"Pure style is my way of life... a blueprint for living in the 21st Century"
15 September 2020
Despite the overall greenness of the garden exuberant splashes of colour continue to blaze in a mini summer heat wave: sunflowers grown from seed given to me by my eldest daughter`s partner; pink and white rose blooms : John Clare, St Swithins, Gertrude Jekyll, Winchester Cathedral, Ice Berg.There are even a few new flowers on north facing white tissue paper coloured Madame Alfred Carriere.
I gather armfuls of apples, that have ripened and swelled in the two weeks since I departed for ,and have just returned from, Olhao (Missing new quarantine by 36 hours).
There is an apple crumble coming on in my cooking thoughts and more apple and ginger puddings. For Emma`s Birthday I tie up the last zinnias some rose buds, and creamy white dahlias from the pot Jane gave me. I must say this nursery grown plant, has delivered an endless show of blooms since the middle of July... and of course, there has not been a whiff of a slug or snail.
Sad to hear of Terence Conran`s death, a design hero who has hugely influenced my love for simple practical design and the importance of everyday things. Enticingly modern and full of gorgeous ideas the Conran Shop was a magnet for us stylists. After Conran had lost the business in 1990 I styled and art directed two Habitat catalogues but the ethos and pieces I was given to work with were diminished compared with the simple and appealing elements of early Habitat . Conran`s influence also seems a very long way from many current ideas as in the surfeit of Central London glass tower developments which feature showoff and over sized lumps of furniture, awkard angles, and, my personal bugbear, mega kitchen islands some it seems with the dimensions of aircraft carrier landing strips. Timely perhaps to revisit Conran`s House Book series.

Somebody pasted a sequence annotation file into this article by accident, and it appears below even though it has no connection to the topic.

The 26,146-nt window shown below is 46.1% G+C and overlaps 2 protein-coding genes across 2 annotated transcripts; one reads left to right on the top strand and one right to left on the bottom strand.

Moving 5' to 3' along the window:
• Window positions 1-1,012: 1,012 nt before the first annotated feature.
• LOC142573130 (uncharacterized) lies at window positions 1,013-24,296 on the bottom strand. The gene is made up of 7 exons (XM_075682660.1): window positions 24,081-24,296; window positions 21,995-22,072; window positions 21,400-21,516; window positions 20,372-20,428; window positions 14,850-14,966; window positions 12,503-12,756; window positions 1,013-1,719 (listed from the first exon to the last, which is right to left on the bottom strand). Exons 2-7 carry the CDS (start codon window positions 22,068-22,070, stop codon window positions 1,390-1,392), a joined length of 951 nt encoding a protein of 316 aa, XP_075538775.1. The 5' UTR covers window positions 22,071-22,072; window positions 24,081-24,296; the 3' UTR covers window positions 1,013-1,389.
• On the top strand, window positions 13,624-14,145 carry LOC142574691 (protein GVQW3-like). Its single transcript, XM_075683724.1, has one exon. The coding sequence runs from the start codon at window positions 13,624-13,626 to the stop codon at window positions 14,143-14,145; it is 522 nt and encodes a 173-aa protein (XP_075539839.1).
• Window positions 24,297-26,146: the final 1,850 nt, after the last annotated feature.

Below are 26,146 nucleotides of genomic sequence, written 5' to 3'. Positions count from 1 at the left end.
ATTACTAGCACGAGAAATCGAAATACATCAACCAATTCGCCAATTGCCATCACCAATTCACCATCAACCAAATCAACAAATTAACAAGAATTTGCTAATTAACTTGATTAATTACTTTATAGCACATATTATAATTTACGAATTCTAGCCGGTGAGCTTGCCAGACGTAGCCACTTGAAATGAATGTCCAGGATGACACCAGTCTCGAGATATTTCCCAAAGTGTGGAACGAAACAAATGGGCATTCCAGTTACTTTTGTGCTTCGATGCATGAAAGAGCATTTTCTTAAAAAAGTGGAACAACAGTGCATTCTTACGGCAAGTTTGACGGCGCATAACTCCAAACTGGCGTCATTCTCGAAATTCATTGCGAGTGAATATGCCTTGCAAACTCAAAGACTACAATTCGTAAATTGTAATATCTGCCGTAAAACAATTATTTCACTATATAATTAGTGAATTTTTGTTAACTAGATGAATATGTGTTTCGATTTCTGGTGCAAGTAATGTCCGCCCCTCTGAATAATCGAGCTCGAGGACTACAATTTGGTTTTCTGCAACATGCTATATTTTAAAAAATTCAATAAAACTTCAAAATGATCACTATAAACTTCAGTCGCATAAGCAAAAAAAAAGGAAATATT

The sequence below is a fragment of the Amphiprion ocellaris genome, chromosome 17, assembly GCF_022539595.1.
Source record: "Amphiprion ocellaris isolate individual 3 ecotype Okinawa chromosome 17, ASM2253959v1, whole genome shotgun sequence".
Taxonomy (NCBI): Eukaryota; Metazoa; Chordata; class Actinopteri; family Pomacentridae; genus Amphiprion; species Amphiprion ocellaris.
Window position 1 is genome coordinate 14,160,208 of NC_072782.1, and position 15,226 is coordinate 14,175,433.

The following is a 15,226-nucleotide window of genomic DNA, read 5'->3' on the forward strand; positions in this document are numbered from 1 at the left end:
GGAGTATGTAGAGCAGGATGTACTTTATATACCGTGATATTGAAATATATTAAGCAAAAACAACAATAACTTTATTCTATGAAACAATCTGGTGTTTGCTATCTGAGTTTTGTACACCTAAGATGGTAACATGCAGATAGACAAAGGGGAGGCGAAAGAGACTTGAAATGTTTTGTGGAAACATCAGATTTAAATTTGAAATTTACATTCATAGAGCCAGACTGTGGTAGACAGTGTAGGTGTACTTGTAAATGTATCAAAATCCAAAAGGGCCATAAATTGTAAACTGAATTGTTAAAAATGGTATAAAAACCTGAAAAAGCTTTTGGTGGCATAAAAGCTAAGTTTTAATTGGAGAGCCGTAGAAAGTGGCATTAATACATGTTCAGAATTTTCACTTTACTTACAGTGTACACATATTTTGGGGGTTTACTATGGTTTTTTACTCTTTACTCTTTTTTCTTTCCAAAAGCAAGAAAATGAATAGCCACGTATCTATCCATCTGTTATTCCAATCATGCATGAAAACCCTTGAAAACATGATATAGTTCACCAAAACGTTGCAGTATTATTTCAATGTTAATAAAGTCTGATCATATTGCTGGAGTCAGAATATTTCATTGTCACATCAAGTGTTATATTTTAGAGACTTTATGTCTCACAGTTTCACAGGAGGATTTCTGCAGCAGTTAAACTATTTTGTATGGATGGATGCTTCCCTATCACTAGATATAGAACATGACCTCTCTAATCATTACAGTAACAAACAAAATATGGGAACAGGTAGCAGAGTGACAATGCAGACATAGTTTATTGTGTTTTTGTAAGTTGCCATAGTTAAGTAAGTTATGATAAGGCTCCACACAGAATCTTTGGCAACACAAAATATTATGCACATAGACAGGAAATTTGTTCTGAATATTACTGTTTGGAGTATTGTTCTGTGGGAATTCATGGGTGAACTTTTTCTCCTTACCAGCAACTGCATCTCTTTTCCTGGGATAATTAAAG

Even thought the Zinnias are fading some stems continue to push up a few new vibrant blooms . Just think all of these from a sprinkling of seeds back in early summer. These and more garden thoughts are percolating whilst I sit at my desk and I also write about autumn for my forthcomng book....Can`t wait to tell you more about it!!!.
This is what I mean about the overall greenness of the garden on my return from Olhao: such sweet grass scents and the rhubarb is rampant, both signs of recent rain..The beans are all over on the plant in the foreground but there are runner beans feasts (steamed with garlic and butter ) ahead with the scarlet flowers and emerging pods on the specimen in the background: one of the only two of 25 seedlings that made it to this stage. Survival of the fittest?
Olhao in early September is hot, still and pleasingly less crowded. The beach on Armona calls and I sit under the umbrella playing with brushes and acrylics, trying to make sense of the coastal textures and colours.
The Saturday market is suffused with oranges and reds: thick pumpkin wedges, glossy pomegranates and Rosa tomatoes the size of small footballs.